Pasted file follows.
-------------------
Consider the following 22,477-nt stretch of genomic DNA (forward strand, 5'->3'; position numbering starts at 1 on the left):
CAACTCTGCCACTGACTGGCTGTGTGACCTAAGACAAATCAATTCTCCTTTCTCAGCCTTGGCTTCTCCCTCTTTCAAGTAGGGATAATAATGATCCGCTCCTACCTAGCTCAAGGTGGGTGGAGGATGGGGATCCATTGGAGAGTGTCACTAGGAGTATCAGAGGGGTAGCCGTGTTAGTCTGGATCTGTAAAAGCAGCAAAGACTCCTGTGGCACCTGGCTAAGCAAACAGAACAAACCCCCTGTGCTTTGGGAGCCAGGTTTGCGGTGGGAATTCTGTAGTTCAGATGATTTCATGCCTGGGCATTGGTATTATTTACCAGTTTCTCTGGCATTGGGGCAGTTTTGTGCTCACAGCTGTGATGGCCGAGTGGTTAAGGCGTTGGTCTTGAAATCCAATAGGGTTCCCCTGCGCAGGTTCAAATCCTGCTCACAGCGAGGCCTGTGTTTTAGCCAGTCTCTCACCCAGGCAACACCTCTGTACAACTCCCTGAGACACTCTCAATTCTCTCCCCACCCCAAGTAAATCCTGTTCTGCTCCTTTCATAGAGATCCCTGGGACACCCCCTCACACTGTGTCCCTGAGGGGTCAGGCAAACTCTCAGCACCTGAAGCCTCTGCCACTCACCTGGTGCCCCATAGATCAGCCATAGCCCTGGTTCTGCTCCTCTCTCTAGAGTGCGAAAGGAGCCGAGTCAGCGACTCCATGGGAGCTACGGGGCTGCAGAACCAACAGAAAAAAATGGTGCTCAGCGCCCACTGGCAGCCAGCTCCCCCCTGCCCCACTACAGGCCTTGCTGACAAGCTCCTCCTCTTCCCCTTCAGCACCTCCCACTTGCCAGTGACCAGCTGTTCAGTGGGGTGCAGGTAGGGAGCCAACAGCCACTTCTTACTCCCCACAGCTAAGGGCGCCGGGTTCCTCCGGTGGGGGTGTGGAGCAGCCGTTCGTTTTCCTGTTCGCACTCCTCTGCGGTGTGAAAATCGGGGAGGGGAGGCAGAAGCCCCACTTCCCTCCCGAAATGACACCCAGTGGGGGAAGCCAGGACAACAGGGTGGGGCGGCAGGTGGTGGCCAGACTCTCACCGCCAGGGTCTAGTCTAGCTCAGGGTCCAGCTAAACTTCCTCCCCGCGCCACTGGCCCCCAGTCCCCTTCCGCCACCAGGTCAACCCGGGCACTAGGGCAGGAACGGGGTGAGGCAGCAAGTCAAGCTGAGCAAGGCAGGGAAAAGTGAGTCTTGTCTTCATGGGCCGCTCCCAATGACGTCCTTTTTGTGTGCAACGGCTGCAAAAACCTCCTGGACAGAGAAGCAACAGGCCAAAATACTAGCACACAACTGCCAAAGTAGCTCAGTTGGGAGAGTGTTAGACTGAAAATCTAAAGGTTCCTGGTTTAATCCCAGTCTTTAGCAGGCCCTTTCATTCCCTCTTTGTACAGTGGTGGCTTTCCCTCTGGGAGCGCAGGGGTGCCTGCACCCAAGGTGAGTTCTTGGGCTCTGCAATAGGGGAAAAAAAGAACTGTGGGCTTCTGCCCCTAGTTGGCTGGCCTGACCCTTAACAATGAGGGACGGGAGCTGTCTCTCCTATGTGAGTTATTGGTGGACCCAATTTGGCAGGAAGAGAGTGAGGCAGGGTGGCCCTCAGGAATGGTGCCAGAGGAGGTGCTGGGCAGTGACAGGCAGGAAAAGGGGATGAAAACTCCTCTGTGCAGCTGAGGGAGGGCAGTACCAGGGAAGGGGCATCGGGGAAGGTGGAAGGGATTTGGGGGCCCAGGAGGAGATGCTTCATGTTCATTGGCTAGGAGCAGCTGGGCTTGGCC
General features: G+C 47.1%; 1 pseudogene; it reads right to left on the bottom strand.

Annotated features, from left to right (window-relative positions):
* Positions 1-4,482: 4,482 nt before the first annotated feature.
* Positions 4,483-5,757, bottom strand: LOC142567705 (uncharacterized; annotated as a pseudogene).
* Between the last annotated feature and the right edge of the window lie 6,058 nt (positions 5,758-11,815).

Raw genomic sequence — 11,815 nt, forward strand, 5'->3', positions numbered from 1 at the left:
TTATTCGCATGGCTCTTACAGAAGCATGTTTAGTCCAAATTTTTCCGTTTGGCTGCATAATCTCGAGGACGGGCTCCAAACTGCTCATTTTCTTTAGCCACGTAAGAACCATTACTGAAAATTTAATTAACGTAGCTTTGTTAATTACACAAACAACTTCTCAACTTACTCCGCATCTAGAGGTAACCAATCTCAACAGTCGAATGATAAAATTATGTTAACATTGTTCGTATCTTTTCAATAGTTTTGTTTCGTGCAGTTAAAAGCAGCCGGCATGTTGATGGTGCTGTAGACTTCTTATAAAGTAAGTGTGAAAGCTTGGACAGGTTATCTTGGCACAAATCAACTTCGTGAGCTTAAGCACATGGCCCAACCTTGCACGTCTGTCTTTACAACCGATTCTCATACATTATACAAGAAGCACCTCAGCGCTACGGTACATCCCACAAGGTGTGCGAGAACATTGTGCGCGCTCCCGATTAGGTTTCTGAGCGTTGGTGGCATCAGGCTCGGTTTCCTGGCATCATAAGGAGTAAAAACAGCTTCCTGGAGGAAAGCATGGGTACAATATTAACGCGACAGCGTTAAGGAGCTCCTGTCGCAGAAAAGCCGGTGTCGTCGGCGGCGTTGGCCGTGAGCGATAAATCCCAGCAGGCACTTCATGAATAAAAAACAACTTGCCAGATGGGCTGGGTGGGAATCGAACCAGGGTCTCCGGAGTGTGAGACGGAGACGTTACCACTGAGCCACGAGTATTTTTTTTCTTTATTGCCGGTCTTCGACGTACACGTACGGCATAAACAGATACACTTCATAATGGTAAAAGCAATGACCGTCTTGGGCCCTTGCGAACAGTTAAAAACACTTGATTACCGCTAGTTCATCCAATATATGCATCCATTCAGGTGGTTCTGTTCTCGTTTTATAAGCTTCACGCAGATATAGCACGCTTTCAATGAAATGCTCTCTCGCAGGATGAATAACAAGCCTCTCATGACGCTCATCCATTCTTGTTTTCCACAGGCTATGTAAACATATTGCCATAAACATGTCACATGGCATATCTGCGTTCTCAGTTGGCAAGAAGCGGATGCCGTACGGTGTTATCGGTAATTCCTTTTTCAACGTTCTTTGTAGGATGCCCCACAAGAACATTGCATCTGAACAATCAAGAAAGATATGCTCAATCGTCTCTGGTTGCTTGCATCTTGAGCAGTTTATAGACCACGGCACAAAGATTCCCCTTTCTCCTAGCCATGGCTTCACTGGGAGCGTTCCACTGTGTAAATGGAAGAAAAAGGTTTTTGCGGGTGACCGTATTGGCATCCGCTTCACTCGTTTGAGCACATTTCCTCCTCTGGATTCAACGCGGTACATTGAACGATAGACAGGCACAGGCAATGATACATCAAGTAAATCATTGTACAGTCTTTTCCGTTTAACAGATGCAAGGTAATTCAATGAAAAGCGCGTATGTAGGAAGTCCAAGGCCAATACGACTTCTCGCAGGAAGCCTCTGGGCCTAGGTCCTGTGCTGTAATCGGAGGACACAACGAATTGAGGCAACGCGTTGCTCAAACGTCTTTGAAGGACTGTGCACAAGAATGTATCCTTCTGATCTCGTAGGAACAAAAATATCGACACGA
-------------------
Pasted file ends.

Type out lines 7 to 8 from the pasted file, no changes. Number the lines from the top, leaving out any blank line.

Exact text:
* Between the last annotated feature and the right edge of the window lie 6,058 nt (positions 5,758-11,815).

Raw genomic sequence — 11,815 nt, forward strand, 5'->3', positions numbered from 1 at the left: